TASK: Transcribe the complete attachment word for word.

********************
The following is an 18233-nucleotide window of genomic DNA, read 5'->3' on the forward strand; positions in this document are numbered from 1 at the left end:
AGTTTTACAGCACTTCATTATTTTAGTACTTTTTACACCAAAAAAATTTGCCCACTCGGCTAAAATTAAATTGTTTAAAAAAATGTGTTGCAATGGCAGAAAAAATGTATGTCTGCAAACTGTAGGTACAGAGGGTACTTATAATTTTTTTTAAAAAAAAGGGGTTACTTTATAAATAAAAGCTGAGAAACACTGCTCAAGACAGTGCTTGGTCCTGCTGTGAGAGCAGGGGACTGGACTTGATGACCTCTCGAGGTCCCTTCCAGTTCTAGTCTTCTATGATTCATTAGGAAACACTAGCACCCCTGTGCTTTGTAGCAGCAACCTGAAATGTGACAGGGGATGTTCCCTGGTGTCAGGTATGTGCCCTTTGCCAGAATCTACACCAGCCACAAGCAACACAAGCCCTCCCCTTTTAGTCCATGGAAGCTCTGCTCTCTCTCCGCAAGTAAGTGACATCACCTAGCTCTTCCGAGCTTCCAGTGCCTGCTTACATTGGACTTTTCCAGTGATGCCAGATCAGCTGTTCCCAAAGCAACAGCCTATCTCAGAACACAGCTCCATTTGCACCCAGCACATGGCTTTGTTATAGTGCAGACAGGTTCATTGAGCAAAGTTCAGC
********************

The following is an 18233-nucleotide window of genomic DNA, read 5'->3' on the forward strand; positions in this document are numbered from 1 at the left end:
AGTTTTACAGCACTTCATTATTTTAGTACTTTTTACACCAAAAAAATTTGCCCACTCGGCTAAAATTAAATTGTTTAAAAAAATGTGTTGCAATGGCAGAAAAAATGTATGTCTGCAAACTGTAGGTACAGAGGGTACTTATAATTTTTTTTAAAAAAAAGGGGTTACTTTATAAATAAAAGCTGAGAAACACTGCTCAAGACAGTGCTTGGTCCTGCTGTGAGAGCAGGGGACTGGACTTGATGACCTCTCGAGGTCCCTTCCAGTTCTAGTCTTCTATGATTCATTAGGAAACACTAGCACCCCTGTGCTTTGTAGCAGCAACCTGAAATGTGACAGGGGATGTTCCCTGGTGTCAGGTATGTGCCCTTTGCCAGAATCTACACCAGCCACAAGCAACACAAGCCCTCCCCTTTTAGTCCATGGAAGCTCTGCTCTCTCTCCGCAAGTAAGTGACATCACCTAGCTCTTCCGAGCTTCCAGTGCCTGCTTACATTGGACTTTTCCAGTGATGCCAGATCAGCTGTTCCCAAAGCAACAGCCTATCTCAGAACACAGCTCCATTTGCACCCAGCACATGGCTTTGTTATAGTGCAGACAGGTTCATTGAGCAAAGTTCAGC